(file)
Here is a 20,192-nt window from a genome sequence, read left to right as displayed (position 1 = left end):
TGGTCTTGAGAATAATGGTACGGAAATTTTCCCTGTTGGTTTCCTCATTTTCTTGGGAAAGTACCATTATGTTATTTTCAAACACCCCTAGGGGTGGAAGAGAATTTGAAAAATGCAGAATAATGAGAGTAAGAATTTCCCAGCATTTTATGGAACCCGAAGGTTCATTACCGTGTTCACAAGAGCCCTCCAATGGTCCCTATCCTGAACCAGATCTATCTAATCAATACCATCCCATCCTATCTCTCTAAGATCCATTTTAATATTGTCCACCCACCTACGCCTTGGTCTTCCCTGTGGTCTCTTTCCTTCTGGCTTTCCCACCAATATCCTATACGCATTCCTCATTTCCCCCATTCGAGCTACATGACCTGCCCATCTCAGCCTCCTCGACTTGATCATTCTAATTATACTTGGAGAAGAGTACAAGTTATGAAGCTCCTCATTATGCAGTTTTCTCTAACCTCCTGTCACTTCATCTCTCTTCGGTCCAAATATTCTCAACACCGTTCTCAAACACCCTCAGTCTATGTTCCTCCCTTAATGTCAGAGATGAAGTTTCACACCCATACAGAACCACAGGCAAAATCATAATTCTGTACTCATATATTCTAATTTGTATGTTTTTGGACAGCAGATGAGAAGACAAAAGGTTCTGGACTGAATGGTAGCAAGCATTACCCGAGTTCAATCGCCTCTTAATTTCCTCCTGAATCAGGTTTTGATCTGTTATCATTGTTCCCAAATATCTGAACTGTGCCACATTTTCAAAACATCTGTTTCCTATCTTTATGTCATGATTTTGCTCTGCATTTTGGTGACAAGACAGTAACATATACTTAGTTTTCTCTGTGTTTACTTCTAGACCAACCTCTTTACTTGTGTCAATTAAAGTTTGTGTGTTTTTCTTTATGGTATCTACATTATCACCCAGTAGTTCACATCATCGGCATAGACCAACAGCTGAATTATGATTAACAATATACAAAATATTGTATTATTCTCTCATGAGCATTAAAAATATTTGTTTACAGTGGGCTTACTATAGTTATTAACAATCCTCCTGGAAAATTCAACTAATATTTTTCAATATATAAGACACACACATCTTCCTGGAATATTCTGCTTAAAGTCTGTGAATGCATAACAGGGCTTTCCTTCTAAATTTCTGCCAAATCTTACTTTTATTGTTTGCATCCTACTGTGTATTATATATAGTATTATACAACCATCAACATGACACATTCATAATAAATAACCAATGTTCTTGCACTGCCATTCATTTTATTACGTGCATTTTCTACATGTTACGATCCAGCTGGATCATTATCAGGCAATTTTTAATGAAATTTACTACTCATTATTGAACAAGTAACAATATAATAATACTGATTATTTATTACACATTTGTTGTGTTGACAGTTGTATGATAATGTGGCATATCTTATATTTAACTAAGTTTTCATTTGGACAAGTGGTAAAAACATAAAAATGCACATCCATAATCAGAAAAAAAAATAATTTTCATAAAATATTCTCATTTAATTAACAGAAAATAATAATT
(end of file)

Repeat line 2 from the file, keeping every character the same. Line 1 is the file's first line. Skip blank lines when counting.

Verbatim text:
TGGTCTTGAGAATAATGGTACGGAAATTTTCCCTGTTGGTTTCCTCATTTTCTTGGGAAAGTACCATTATGTTATTTTCAAACACCCCTAGGGGTGGAAGAGAATTTGAAAAATGCAGAATAATGAGAGTAAGAATTTCCCAGCATTTTATGGAACCCGAAGGTTCATTACCGTGTTCACAAGAGCCCTCCAATGGTCCCTATCCTGAACCAGATCTATCTAATCAATACCATCCCATCCTATCTCTCTAAGATCCATTTTAATATTGTCCACCCACCTACGCCTTGGTCTTCCCTGTGGTCTCTTTCCTTCTGGCTTTCCCACCAATATCCTATACGCATTCCTCATTTCCCCCATTCGAGCTACATGACCTGCCCATCTCAGCCTCCTCGACTTGATCATTCTAATTATACTTGGAGAAGAGTACAAGTTATGAAGCTCCTCATTATGCAGTTTTCTCTAACCTCCTGTCACTTCATCTCTCTTCGGTCCAAATATTCTCAACACCGTTCTCAAACACCCTCAGTCTATGTTCCTCCCTTAATGTCAGAGATGAAGTTTCACACCCATACAGAACCACAGGCAAAATCATAATTCTGTACTCATATATTCTAATTTGTATGTTTTTGGACAGCAGATGAGAAGACAAAAGGTTCTGGACTGAATGGTAGCAAGCATTACCCGAGTTCAATCGCCTCTTAATTTCCTCCTGAATCAGGTTTTGATCTGTTATCATTGTTCCCAAATATCTGAACTGTGCCACATTTTCAAAACATCTGTTTCCTATCTTTATGTCATGATTTTGCTCTGCATTTTGGTGACAAGACAGTAACATATACTTAGTTTTCTCTGTGTTTACTTCTAGACCAACCTCTTTACTTGTGTCAATTAAAGTTTGTGTGTTTTTCTTTATGGTATCTACATTATCACCCAGTAGTTCACATCATCGGCATAGACCAACAGCTGAATTATGATTAACAATATACAAAATATTGTATTATTCTCTCATGAGCATTAAAAATATTTGTTTACAGTGGGCTTACTATAGTTATTAACAATCCTCCTGGAAAATTCAACTAATATTTTTCAATATATAAGACACACACATCTTCCTGGAATATTCTGCTTAAAGTCTGTGAATGCATAACAGGGCTTTCCTTCTAAATTTCTGCCAAATCTTACTTTTATTGTTTGCATCCTACTGTGTATTATATATAGTATTATACAACCATCAACATGACACATTCATAATAAATAACCAATGTTCTTGCACTGCCATTCATTTTATTACGTGCATTTTCTACATGTTACGATCCAGCTGGATCATTATCAGGCAATTTTTAATGAAATTTACTACTCATTATTGAACAAGTAACAATATAATAATACTGATTATTTATTACACATTTGTTGTGTTGACAGTTGTATGATAATGTGGCATATCTTATATTTAACTAAGTTTTCATTTGGACAAGTGGTAAAAACATAAAAATGCACATCCATAATCAGAAAAAAAAATAATTTTCATAAAATATTCTCATTTAATTAACAGAAAATAATAATT